The title story in Mary Costello's striking debut collection of short stories, The China Factory, is told by a young girl who works in a china factory during the summer before college.

Smelling of sweat and last night’s beer, Gus is the elderly bachelor who gives her a lift into work each day. He is regarded as an eccentric odd ball, until his intervention in a dramatic incident at the factory which renders him heroic. The turn around between figure of fun and hero is subtly and masterfully achieved by the author. But Costello breaks the reader in rather easily here, as some of the stories which follow go much deeper, and indeed sear far more with pathos and tragedy.

In her mostly rural, West of Ireland scenarios, she has a way of skirting around serious illness, almost like the way country people used to avoid mention of the word cancer. She deals bravely and credibly with the way people might react to such disturbing diagnoses, as in the brilliant You Fill up My Senses and Little Disturbances.

She has the knack of laying her finger on just the kind of detail that might attract a woman to a man, or vice versa, but she can also render the panicky disorientation when a relationship is threatened by an unhinged spouse, as in Insomniac.

Her characters are tempted, fragile, romantic dreamers, or they sense that something dreadful is going to happen. They may be confused and insecure, like the childless young wife in Room in Her Head: “She did not know what she felt. She did not know what was coming.” Costello is outstanding in her ability to construct such sentences of plain-speaking simplicity.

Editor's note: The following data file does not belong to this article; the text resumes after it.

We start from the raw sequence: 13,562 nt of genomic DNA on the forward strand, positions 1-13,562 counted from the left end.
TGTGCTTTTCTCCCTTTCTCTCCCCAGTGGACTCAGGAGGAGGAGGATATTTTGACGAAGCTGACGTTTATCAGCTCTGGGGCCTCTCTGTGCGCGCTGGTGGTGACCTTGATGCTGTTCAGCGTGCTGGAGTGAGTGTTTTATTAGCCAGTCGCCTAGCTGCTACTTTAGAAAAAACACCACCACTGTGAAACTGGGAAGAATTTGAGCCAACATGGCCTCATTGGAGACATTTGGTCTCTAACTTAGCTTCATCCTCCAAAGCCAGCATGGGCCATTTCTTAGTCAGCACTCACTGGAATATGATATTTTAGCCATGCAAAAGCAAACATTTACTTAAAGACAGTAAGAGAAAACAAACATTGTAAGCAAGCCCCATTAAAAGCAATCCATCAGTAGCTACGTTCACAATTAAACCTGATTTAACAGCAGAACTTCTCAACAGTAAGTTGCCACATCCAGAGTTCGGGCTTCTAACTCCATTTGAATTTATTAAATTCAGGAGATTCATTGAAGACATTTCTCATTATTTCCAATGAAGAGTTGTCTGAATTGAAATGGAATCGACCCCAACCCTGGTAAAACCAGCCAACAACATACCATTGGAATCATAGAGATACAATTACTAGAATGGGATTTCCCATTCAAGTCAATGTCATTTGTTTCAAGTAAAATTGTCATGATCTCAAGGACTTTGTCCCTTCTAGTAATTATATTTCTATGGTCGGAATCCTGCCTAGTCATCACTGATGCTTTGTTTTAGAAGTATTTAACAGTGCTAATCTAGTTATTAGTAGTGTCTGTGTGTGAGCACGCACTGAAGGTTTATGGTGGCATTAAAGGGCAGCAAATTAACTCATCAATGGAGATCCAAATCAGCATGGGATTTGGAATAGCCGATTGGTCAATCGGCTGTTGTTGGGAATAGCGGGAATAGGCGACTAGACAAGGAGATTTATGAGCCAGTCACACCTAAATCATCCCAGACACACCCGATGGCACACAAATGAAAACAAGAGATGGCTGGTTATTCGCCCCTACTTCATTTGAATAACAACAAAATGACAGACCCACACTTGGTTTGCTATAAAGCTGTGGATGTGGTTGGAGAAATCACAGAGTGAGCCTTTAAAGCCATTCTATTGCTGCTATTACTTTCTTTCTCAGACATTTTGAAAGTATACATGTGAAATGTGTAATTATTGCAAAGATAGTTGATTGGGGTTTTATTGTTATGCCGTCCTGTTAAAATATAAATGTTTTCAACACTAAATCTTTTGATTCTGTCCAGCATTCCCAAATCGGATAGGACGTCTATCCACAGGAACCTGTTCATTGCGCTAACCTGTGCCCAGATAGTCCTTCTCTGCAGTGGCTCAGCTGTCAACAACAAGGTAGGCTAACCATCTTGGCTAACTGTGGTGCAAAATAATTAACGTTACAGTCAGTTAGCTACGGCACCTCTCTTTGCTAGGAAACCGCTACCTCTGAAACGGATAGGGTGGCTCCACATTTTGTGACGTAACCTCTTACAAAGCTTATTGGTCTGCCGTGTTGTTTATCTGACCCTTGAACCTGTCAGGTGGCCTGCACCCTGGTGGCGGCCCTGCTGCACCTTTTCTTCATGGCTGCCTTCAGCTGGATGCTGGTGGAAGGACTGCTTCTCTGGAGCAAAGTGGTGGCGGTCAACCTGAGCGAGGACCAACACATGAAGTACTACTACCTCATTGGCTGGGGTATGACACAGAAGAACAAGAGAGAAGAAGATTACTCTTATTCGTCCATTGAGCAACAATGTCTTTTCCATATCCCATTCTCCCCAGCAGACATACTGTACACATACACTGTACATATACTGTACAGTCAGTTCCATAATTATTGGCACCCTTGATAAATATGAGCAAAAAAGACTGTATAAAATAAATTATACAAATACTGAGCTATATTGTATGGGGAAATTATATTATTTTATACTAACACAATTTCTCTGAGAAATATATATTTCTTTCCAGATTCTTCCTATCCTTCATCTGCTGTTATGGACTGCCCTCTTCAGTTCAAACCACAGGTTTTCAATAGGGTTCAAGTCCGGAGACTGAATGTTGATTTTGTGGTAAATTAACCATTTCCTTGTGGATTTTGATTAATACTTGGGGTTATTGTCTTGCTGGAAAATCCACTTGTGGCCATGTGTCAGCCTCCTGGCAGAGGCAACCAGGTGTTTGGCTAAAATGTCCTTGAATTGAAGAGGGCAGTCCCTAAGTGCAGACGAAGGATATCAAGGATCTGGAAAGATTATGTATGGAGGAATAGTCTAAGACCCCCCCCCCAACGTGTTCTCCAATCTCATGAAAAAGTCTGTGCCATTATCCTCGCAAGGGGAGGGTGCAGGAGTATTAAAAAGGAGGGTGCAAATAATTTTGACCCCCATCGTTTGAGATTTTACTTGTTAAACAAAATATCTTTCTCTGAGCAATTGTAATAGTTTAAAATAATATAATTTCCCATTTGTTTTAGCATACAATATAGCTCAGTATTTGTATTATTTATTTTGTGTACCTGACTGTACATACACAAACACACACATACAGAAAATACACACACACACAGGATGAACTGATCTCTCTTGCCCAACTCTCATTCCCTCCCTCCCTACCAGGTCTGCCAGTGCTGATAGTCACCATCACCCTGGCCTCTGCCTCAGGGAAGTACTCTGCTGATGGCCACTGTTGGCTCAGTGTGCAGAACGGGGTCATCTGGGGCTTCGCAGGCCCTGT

Spouses ultimately settle for each other, despite tensions and rows, as in Sleeping with a Stranger. "Mona would never know the depths of him. He would die a faithful husband. They were bound together by the flesh of three sons and the dread of loneliness."

The Sewing Room begins as Alice, a primary teacher, is about to attend her retirement do in the local parish hall. The woman reviews her ill-starred life, and the occasion years beforehand when she was obliged to hand up her baby son for adoption. Alice has since heard by chance that her son is now a lawyer working in Boston.

Time and time again in the stories, she has a daring way with pathetic fallacy, enlisting nature in her tales, to lend refreshing mood and colour. In The Sewing Room, it is entirely fitting that Alice should think of the sea, some distance from her lonely West of Ireland home, the next parish Boston, as it were. “She would like to stand at the shore and look into the ocean’s depths and let the waves break over her bare feet and watch them turn and flow back out into the ocean again, to break on other shores.”

One certainly hopes to come across further work from Mary Costello, whose stories are long-listed for the Guardian First Book award, the winner of which will be announced on Thursday November 29.

Paddy Kehoe